School Business Affairs February 2021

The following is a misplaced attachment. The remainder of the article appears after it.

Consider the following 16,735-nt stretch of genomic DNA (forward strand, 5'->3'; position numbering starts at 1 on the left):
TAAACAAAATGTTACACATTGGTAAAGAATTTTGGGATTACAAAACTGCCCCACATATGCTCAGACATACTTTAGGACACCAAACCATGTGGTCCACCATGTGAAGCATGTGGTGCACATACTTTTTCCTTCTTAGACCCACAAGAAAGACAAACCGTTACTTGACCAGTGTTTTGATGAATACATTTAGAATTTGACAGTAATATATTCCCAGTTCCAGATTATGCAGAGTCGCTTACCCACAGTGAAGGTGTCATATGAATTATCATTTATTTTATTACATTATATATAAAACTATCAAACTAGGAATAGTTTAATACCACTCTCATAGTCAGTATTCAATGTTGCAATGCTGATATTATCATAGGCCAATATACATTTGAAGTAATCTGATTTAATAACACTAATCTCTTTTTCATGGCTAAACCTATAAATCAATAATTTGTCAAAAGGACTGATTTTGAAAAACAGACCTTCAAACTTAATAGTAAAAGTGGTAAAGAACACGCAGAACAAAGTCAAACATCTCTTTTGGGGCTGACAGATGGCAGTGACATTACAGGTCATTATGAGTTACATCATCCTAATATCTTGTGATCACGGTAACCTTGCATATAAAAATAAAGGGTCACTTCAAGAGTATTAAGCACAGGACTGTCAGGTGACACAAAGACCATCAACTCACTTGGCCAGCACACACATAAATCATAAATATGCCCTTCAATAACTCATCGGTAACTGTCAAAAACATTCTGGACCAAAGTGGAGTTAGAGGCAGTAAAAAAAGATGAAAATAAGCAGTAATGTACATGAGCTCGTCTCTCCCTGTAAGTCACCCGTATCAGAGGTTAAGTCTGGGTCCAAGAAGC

32 FEBRUARY 2021 | SCHOOL BUSINESS AFFAIRS What factors play into the decision- making process? Don’t Blink: Making “Sound” Decisions By Brian O. Brent, PhD, Karen J. DeAngelis, PhD, and Nathan F. Harris, EdM PROFESSIONAL DEVELOPMENT I n his bestselling book Blink: The Power of Thinking without Thinking , Mal- colm Gladwell contends that relying on one’s intuition or gut feeling not only is a defensible way to make decisions, but can be a preferred way to make decisions. How- ever, nearly 50 years of research on decision making suggests otherwise. Good Outcome, Good Decision First, let’s clarify the difference between two distinct decision-making constructs that many use interchangeably: good outcomes and good decisions . Put simply, a good outcome is a desirable result that follows from making a decision. For example, if all staff members and stu- dents arrive at school safely during a snow- storm, that is a good outcome. However, you could have flipped a coin to determine whether to cancel school during that snow- storm (a highly suspect decision-making process) and still realized a good outcome. Alternatively, you could have reviewed repu- table meteorological forecasts, driven the bus routes, consulted with your experienced transportation director, deemed the travel conditions safe, and experienced a weather- related bus accident—a poor outcome. Sound decision making rests on the process one uses to make the decision, regardless of the result. Broadly, a good decision-making process for addressing a district problem or issue would involve the following sequential steps: 1. Specify the problem or issue. Specify the problem clearly, confirm that the prob- lem exists, and disaggregate the “root” causes of the problem. 2. Articulate a rationale. Ensure that solv- ing the problem advances district ends, not simply personal wants. In other words, ensure that the perceived problem is, in fact, a problem from the district’s perspective. 3. Identify the stakeholders. Identify those groups or individuals who are affected by the decision. 4. Specify the objective(s). Clearly specify the objectives you hope to accomplish by solving the problem, and rank them according to importance. 5. Specify alternatives. Specify the alterna- tives that, on their face, should address the objectives and meet your cost constraints. 6. Predict effects. Predict how each alterna- tive will meet each objective. 7. Predict costs. Predict the costs (e.g., money and time) of carrying out each alternative. 8. Balance effects and costs. Consider the relative effects and costs of the various alternatives. 9. Make a decision. Select the alternative, if any, that will meet your objectives and that warrants incurring the associ- ated costs. Good decision processes increase the like- lihood of good outcomes . That said, con- sider whether and when you use the steps prescribed above to make decisions. Upon reflection, it will come as little surprise to learn that people do not often use analytical processes when making decisions but rely on intuition instead. The Briefest History of Decision Analysis Only recently have scholars undertaken earnest efforts to understand how individu- als actually make decisions—a multidisci- plinary field termed decision analysis . For much of recorded history, people believed that a decision’s outcome depended on fate, fortune, gods, and goddesses. SERGEY NIVENS/STOCK.ADOBE.COM